Trevor Kelley’s youthful baseball memories are Rhode Island memories, through and through.
Kelley was born in Barrington, played Little League along with countless backyard baseball and street hockey games with his neighborhood contemporaries, and made his way to McCoy Stadium too many times to count.
“Barrington is small enough where everyone knows each other,” said Kelley. “When I was four years old, I remember going to the next neighborhood over. I don’t know if I would let my kids do that today.
“We would sit out in the berm. That was our seat,” explained Kelley, a reference to the grassy knoll that’s known as a popular gathering spot for families to watch a Pawtucket Red Sox game.
These days, that same McCoy landmark serves as a reminder of just how far Kelley has come. Before beginning his warm-up tosses, the PawSox relief pitcher always makes it a point to gaze out to where he, his three siblings, and parents would park themselves as part of the Kelley’s PawSox pilgrimages.
“You have that moment when everything seems and feels surreal,” said Kelley. “All the childhood memories I have had at McCoy have helped make it extra special to make it here.”
Kelley left Barrington for the warmth – and the opportunity to play year-round baseball – of Willmington, N.C. after third grade.
“I remember I didn’t want to do it. Leaving behind all my friends was tough,” he said.
It wasn’t just baseball that helped Kelley make friends in his new surroundings. He also played soccer, football, and basketball.
“Sports definitely helped me get acclimated,” said Kelley. “My parents put me in everything.”
The days of serving as a bullpen mainstay date back to Kelley’s days at Ashley (N.C.) High School. He was a hard thrower who caught the attention of the University of North Carolina-Chapel Hill after being clocked at 94 miles per hour.
“For the longest time, I thought I had no shot to go to North Carolina. I always wanted to go there,” said Kelley. “Roughly two hours after they saw me pitch, they gave me a call.”
Initially, the relationship between Kelley and the Tar Heels was stuck in neutral. There were two weeks remaining in ACC play and Kelley had yet to appear in a game as a freshman. North Carolina was scheduled to play a weekend series in Miami. Kelley wasn’t part of the traveling party. Instead, he went to work out at his high school alma mater.
Sensing that it was getting close to the point of no return in terms of sticking around long-term with the Tar Heels – “I saw the writing on the wall” – Kelley opted to tinker with his delivery. On a whim, he decided to try a sidearm delivery. Standing in the same bullpen he would get loose in before appearing in games for Ashley High, Kelley dropped down for five pitches. He was clocked at 88 miles per hour.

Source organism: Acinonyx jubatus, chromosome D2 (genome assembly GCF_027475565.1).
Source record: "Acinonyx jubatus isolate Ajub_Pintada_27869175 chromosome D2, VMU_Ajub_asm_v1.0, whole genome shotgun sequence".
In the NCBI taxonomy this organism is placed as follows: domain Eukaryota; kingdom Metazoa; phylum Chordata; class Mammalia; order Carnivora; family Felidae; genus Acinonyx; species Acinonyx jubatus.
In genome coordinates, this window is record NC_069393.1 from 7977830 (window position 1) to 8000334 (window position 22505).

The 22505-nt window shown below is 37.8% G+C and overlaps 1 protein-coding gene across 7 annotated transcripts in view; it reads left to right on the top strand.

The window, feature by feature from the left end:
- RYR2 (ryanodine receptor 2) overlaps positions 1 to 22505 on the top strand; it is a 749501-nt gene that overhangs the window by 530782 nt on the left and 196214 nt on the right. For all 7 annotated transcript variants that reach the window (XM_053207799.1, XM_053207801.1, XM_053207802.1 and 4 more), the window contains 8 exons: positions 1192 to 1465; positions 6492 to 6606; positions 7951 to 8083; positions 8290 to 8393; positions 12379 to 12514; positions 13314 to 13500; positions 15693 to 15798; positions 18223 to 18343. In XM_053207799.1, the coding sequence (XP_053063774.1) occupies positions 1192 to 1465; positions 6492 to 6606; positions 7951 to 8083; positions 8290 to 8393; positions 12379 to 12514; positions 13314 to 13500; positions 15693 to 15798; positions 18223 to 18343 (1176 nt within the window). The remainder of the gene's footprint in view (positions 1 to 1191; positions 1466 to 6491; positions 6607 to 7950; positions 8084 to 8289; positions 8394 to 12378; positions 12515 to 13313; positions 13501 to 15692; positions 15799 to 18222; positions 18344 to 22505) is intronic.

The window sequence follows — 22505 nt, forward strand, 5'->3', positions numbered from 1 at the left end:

In this case, subtracting velocity was a good thing. A week after undergoing this baseball-saving conversion, he made his college debut.
“I always wanted to play for Carolina … stick around and make a name for myself and help the team win,” said Kelley.
Kelley’s final three seasons in Carolina blue saw him take the mound a combined 104 times. His senior year in 2015, he ended up as one of the NCAA leaders in appearances (41) and posted the lowest ERA in his college tenure (2.55). Thanks to simplifying his leg kick, the ability to throw from a lower release point on a consistent basis enabled him to become a vital bullpen option for the Tar Heels.
The same year he wrapped up his time with the North Carolina program, Kelley also learned the Boston Red Sox had drafted him in the 35th round with the 1,071st overall pick.
“Obviously I was a diehard Red Sox fan,” he said.
Kelley remembers being in a state of shock and disbelief until being told by his wife Jamie that the phone was ringing and the area code read 6-1-7, which meant the call was coming from Boston.
“Initially, I thought it was a joke,” said Kelley, who admitted he had nearly resigned himself to the possibility of not getting drafted. “Then I realized my childhood dream was coming true.”
Joining the Red Sox farm system opened the door for Kelley to possibly someday pitch for the PawSox. On July 1, 2018, he made his Pawtucket debut. Two days later, he stepped on the mound at McCoy Stadium.
“I never got to go on the field so I always wondered what it was like down there and in the clubhouse,” said Kelley.
Kelley appeared in 13 games for the 2018 PawSox, posting a solid 1.54 ERA with 20 strikeouts in 23.1 innings. He didn’t allow an earned run in 10 of his appearances with Pawtucket.
What’s the best part of pitching in his home state? Having a place to stay, as Kelley and his wife stay with an aunt and uncle who live in Barrington. Kelley’s father also has family that hails from Warwick.
“I’m definitely fortunate to have a lot of support,” said Kelley.
For Kelley, having fans that double as family members in the McCoy stands is a reminder that in terms of baseball, everything has come full circle.
“There’s a reason why I say I’m from Barrington still,” said Kelley. “It holds a special place in my heart.”